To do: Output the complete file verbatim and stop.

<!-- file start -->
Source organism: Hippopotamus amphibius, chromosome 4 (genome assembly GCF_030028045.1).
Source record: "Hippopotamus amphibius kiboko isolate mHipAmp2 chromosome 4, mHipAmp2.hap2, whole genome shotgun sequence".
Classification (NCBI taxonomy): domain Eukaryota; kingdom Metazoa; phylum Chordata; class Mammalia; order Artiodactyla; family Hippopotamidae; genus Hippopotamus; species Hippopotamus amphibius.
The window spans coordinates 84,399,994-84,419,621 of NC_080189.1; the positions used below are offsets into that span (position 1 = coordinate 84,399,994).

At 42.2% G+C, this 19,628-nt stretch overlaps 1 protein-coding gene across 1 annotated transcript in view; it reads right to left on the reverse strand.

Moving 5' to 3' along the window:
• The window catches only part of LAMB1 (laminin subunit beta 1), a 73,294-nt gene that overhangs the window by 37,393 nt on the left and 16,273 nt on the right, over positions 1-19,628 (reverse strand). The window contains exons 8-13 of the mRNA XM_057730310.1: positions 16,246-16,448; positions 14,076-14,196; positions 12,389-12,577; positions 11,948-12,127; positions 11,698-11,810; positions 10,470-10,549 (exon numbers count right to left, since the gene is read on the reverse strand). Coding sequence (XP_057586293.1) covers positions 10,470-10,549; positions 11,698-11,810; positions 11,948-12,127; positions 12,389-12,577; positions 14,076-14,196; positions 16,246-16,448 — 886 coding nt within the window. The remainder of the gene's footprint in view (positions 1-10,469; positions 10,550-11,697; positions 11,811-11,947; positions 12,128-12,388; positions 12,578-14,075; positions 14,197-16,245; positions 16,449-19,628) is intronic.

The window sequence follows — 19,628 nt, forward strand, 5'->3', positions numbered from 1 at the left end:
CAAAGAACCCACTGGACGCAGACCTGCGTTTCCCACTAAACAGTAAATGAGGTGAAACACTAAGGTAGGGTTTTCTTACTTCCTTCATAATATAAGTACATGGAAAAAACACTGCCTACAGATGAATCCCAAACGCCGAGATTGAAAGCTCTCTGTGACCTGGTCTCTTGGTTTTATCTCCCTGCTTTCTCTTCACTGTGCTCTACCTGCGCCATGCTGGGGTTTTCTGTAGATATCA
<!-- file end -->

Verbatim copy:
Source organism: Hippopotamus amphibius, chromosome 4 (genome assembly GCF_030028045.1).
Source record: "Hippopotamus amphibius kiboko isolate mHipAmp2 chromosome 4, mHipAmp2.hap2, whole genome shotgun sequence".
Classification (NCBI taxonomy): domain Eukaryota; kingdom Metazoa; phylum Chordata; class Mammalia; order Artiodactyla; family Hippopotamidae; genus Hippopotamus; species Hippopotamus amphibius.
The window spans coordinates 84,399,994-84,419,621 of NC_080189.1; the positions used below are offsets into that span (position 1 = coordinate 84,399,994).

At 42.2% G+C, this 19,628-nt stretch overlaps 1 protein-coding gene across 1 annotated transcript in view; it reads right to left on the reverse strand.

Moving 5' to 3' along the window:
• The window catches only part of LAMB1 (laminin subunit beta 1), a 73,294-nt gene that overhangs the window by 37,393 nt on the left and 16,273 nt on the right, over positions 1-19,628 (reverse strand). The window contains exons 8-13 of the mRNA XM_057730310.1: positions 16,246-16,448; positions 14,076-14,196; positions 12,389-12,577; positions 11,948-12,127; positions 11,698-11,810; positions 10,470-10,549 (exon numbers count right to left, since the gene is read on the reverse strand). Coding sequence (XP_057586293.1) covers positions 10,470-10,549; positions 11,698-11,810; positions 11,948-12,127; positions 12,389-12,577; positions 14,076-14,196; positions 16,246-16,448 — 886 coding nt within the window. The remainder of the gene's footprint in view (positions 1-10,469; positions 10,550-11,697; positions 11,811-11,947; positions 12,128-12,388; positions 12,578-14,075; positions 14,197-16,245; positions 16,449-19,628) is intronic.

The window sequence follows — 19,628 nt, forward strand, 5'->3', positions numbered from 1 at the left end:
CAAAGAACCCACTGGACGCAGACCTGCGTTTCCCACTAAACAGTAAATGAGGTGAAACACTAAGGTAGGGTTTTCTTACTTCCTTCATAATATAAGTACATGGAAAAAACACTGCCTACAGATGAATCCCAAACGCCGAGATTGAAAGCTCTCTGTGACCTGGTCTCTTGGTTTTATCTCCCTGCTTTCTCTTCACTGTGCTCTACCTGCGCCATGCTGGGGTTTTCTGTAGATATCA